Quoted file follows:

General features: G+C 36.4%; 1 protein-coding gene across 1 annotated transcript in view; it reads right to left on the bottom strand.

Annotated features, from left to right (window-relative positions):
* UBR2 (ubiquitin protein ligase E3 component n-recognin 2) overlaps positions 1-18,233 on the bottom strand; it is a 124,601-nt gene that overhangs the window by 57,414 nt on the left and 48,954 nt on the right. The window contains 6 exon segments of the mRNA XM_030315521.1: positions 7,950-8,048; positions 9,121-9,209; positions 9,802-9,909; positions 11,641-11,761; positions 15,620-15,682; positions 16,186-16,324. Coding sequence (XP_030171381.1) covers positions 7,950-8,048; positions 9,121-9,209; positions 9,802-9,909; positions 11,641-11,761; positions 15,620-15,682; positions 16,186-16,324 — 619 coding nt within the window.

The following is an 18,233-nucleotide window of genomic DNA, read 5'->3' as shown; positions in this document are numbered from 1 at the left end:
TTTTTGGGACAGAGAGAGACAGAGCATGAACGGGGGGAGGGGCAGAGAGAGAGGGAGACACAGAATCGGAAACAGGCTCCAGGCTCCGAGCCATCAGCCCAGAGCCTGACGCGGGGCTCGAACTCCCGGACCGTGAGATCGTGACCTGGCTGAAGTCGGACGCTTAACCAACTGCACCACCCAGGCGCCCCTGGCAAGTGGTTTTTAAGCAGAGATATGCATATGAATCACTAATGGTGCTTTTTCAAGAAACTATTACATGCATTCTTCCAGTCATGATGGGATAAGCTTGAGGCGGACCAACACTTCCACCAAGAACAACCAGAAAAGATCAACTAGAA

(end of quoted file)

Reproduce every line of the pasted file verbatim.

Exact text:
General features: G+C 36.4%; 1 protein-coding gene across 1 annotated transcript in view; it reads right to left on the bottom strand.

Annotated features, from left to right (window-relative positions):
* UBR2 (ubiquitin protein ligase E3 component n-recognin 2) overlaps positions 1-18,233 on the bottom strand; it is a 124,601-nt gene that overhangs the window by 57,414 nt on the left and 48,954 nt on the right. The window contains 6 exon segments of the mRNA XM_030315521.1: positions 7,950-8,048; positions 9,121-9,209; positions 9,802-9,909; positions 11,641-11,761; positions 15,620-15,682; positions 16,186-16,324. Coding sequence (XP_030171381.1) covers positions 7,950-8,048; positions 9,121-9,209; positions 9,802-9,909; positions 11,641-11,761; positions 15,620-15,682; positions 16,186-16,324 — 619 coding nt within the window.

The following is an 18,233-nucleotide window of genomic DNA, read 5'->3' as shown; positions in this document are numbered from 1 at the left end:
TTTTTGGGACAGAGAGAGACAGAGCATGAACGGGGGGAGGGGCAGAGAGAGAGGGAGACACAGAATCGGAAACAGGCTCCAGGCTCCGAGCCATCAGCCCAGAGCCTGACGCGGGGCTCGAACTCCCGGACCGTGAGATCGTGACCTGGCTGAAGTCGGACGCTTAACCAACTGCACCACCCAGGCGCCCCTGGCAAGTGGTTTTTAAGCAGAGATATGCATATGAATCACTAATGGTGCTTTTTCAAGAAACTATTACATGCATTCTTCCAGTCATGATGGGATAAGCTTGAGGCGGACCAACACTTCCACCAAGAACAACCAGAAAAGATCAACTAGAA